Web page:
Use of cotton as a carbon source for denitrification in biofilters for groundwater remediation

Amir Aloni, Asher Brenner

    Research output: Contribution to journalArticlepeer-review

    19 Scopus citations

    Abstract

    This study is part of a comprehensive research aimed at the development and application of the "Water Sensitive Cities" idea in Israel. This is a sustainable concept, incorporating among others the harvesting, treatment, and reuse of storm-water. The use of engineered biofiltration systems for the harvesting and treatment of storm-water in Israel is complicated due to the prolonged dry climate period, spanning 7-8 months of the year. Therefore, the tactic suggested is to use a hybrid biofiltration system for both storm-water harvesting/polishing during winter, and for remediation of nitrate-contaminated groundwater during summer. This paper focuses on the summer design (denitrification) configuration. In preliminary experiments, it was found that crude cotton could serve as an effective carbon source for denitrification. Further results are reported herein regarding the design and operation of biofilter columns applied for the treatment of synthetic mixtures simulating nitrate-contaminated groundwater. The columns were composed of crude cotton wool and polyethylene beads, which prevented the effect of cotton compression. This application was shown to enable controlled removal of nitrate to low levels, while emitting very low concentrations of total organic carbon (TOC) and nitrite. It was also concluded that a biofilter requires judicious design and operation, since complete removal of nitrogen oxides might lead to the formation of undesired compounds such as sulfides due to the development of anaerobic conditions.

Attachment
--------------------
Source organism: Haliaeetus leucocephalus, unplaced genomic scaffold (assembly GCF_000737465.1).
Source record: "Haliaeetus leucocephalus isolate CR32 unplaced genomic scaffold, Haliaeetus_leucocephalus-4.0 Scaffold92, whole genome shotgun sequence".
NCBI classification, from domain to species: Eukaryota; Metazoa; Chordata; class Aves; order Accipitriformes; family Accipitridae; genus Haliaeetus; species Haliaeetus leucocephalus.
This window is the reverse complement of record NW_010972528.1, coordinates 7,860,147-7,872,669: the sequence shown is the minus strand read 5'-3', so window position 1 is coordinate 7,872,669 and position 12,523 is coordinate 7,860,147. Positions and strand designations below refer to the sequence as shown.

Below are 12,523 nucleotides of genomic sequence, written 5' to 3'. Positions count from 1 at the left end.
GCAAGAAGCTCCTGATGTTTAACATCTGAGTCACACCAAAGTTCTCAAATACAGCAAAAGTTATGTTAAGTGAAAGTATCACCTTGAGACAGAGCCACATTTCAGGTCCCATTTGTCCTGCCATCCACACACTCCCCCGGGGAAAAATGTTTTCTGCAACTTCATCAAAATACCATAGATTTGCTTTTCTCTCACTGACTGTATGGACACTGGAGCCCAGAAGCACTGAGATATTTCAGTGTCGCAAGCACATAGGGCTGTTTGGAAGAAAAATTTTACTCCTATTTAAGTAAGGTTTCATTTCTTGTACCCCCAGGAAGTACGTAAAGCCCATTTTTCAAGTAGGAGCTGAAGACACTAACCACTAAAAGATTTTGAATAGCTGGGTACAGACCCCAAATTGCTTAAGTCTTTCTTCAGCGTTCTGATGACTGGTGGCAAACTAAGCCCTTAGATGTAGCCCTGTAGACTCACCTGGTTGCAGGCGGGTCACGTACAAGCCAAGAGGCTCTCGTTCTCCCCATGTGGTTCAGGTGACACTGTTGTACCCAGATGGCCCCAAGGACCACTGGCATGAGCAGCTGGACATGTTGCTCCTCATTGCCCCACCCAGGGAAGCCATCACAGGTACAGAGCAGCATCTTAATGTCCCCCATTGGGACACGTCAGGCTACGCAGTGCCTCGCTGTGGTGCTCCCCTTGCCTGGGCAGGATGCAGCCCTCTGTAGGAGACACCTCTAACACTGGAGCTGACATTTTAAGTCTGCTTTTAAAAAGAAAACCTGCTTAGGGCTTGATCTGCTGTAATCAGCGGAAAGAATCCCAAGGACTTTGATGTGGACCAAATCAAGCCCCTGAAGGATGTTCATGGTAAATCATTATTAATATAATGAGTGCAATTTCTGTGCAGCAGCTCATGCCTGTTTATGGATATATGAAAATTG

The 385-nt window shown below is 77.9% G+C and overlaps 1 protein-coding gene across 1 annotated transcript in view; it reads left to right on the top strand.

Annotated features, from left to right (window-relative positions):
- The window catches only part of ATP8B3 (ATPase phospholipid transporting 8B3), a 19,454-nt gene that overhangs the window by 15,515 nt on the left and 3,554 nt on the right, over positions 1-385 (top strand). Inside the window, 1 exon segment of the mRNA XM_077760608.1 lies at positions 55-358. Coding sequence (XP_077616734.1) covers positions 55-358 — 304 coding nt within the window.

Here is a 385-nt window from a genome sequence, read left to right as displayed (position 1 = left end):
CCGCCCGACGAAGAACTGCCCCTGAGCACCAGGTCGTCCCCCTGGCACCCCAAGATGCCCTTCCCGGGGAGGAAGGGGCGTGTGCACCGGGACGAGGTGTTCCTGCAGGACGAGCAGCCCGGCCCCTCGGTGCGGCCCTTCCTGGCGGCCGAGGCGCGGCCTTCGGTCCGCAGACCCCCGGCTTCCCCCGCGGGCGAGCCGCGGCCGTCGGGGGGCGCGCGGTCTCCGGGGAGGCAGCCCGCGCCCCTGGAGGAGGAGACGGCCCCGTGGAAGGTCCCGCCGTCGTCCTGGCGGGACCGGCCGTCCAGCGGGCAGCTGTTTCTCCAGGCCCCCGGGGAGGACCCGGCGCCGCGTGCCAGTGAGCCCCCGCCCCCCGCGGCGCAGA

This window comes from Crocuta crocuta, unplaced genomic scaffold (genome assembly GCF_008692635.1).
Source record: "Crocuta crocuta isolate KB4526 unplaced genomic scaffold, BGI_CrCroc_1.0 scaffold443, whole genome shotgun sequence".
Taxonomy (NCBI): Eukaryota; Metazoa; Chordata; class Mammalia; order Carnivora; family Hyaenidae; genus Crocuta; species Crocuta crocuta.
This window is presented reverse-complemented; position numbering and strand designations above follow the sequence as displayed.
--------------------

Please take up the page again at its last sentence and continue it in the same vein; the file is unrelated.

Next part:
Original languageEnglish
    Article number714
    JournalWater (Switzerland)
    Volume9
    Issue number9
    DOIs
    StatePublished - 18 Sep 2017

    Keywords

    • Biofilter
    • Cotton
    • Denitrification
    • Groundwater remediation
    • Storm-water
    • Water sensitive cities

    ASJC Scopus subject areas

    • Biochemistry
    • Geography, Planning and Development
    • Aquatic Science
    • Water Science and Technology

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